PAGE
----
The Alliance for California Business, a voluntary group whose purpose is to protect and promote business interests throughout California, says Diesel Particulate Filters have started more than 31 fires in the last two years, including several in areas of the state parched by the drought. The Diesel Particulate Filters are the result of environmental regulations created by the California Air Resources Board, and were based on a deeply flawed study led by a researcher accused of faking his Ph.D. credential. The CARB was aware of employee Hien Tran and his phony Ph.D. credentials and flawed research, yet instead, rushed head-on to meet its self-imposed… Read More

Ed Ring

The Future of Unions in the Post-Scalia Era

“The ‘Scalia Dividend’ Is a Rare Opportunity for Unions.” – Shaun Richman, In These Times, February 16, 2016

The implications of Antonin Scalia’s sudden and tragic death have already been painstakingly explored by anyone involved in union reform. There’s not much to add.But what members of the labor movement have to say about this new reality may be worth a look. And despite the title of the above-notedarticleby Shaun Richman,for the pro-labor publicationIn These Times,most pro-labor pundits are not optimistic about the future of the labor movement. Richman writes:

“Labor’s crisis predated Friedrichs and will live on after it. The ‘Right to Work’ agenda, and the gutting of public sector collective bargaining laws, will continue to be pressed at the state level. And if the general financial commitment and philosophical approach to new union organizing remains the same, union density will surely continue to decline.”

In the pro-labor publication Workday Minnesota, in a… Read More

BOE Member George Runner

Invest tax dollars in roads, not public transportation

As seen in The Sacramento Bee

“I take public transit, but I hate it,” says a student intern who works in my downtown Sacramento office.

In a perfect world, there would be nothing wrong with investing in public transportation. We’re told by government that infrastructure projects like high-speed rail will make travel cheaper, more accessible and better for the environment. It’s supposed to be a win-win for everyone.

But we don’t live in a perfect world. And you probably know a few people who have a nightmare story to tell about their time catching the bus or train. The reality is most people don’t have positive opinions about public transit. That raises the question: In our ever-changing-millennial-driven economy, does it make sense to continue diverting billions of dollars to underutilized mass transit systems?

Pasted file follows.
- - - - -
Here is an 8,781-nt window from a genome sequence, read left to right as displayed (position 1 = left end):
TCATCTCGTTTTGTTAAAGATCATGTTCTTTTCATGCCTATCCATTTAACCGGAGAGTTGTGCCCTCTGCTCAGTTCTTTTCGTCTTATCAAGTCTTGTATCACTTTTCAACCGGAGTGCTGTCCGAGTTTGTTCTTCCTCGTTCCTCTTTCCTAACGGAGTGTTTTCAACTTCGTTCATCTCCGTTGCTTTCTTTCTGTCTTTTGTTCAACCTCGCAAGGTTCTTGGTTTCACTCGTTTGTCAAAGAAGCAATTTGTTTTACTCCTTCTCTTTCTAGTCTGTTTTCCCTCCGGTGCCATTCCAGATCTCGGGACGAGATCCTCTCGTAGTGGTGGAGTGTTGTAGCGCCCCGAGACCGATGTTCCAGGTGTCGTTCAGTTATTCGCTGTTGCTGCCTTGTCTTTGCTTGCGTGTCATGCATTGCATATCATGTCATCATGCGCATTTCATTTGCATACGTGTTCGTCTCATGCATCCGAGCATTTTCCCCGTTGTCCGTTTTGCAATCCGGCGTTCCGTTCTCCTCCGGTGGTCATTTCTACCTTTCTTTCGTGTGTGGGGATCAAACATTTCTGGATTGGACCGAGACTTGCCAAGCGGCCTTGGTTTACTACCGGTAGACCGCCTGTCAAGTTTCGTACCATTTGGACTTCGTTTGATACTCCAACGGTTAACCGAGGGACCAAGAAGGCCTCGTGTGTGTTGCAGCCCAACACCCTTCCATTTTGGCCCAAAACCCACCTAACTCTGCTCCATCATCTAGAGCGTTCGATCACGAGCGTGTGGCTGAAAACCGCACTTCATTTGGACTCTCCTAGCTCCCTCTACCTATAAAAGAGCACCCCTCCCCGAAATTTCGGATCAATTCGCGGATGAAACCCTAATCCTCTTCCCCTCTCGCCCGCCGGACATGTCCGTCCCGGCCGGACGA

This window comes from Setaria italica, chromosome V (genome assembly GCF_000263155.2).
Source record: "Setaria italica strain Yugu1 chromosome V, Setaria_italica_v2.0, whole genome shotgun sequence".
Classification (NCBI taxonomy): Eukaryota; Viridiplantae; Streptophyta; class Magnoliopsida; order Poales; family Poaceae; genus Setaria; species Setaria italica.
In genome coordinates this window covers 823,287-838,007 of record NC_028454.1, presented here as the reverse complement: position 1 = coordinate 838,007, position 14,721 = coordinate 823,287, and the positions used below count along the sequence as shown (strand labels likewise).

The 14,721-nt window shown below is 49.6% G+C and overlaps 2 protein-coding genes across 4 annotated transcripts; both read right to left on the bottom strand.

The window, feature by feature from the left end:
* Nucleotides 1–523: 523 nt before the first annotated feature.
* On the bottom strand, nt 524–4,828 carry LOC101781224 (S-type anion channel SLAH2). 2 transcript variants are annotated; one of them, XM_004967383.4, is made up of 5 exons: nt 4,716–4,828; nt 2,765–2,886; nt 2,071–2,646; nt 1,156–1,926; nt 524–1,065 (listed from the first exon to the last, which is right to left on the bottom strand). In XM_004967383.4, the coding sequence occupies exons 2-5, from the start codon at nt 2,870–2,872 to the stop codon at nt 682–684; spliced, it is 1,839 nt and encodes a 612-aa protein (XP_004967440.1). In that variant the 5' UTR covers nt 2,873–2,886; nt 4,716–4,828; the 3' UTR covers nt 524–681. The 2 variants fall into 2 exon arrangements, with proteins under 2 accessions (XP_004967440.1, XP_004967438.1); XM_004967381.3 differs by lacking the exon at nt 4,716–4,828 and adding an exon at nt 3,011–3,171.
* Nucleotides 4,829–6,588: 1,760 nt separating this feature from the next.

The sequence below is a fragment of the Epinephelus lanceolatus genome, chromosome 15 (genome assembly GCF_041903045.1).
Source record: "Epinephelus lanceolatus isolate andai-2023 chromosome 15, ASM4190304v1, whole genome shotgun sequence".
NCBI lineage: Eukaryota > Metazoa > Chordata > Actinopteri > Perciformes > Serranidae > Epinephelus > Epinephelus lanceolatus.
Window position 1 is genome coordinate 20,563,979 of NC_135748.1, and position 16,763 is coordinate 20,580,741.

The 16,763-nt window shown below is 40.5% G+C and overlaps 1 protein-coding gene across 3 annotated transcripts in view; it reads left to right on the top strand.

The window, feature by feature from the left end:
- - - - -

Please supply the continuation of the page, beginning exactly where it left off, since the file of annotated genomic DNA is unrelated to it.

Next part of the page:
Many people have given up on public transportation because of the long delays and wait times and, in some cases, unclean and unsafe conditions. In Sacramento, the latest number from Regional Transit show total ridership is down nearly 7 percent… Read More

Jon Coupal


IT’S A BIRD! IT’S A PLANE! IT’S A TAX INCREASE! Tax Hike on Health Plans Causing Major Angst in Sacramento

Currently on the front burner in the State Capitol is the extremely contentious (and complicated) issue of taxing “managed care organizations.” Because of federal requirements under Obamacare, California must alter the manner in which it taxes healthcare plans or risk losing billions in federal money. But the question everyone is asking is whether the proposed legislation constitutes a tax increase. That question is not merely academic because its answer has significant policy and political ramifications.

While the determination of whether a legislative act imposes a tax may not be that important in other states, it certainly is in California. A requirement imposed by Proposition 13 is that “tax increases” be approved by a two-thirds vote of each house. Thus, although the majority Democrats have almost a two-thirds majority, they lack the power to raise taxes without at least some Republican support. And because most Republicans run for office as fiscal conservatives, they are loath to vote for anything that raises the tax burden on… Read More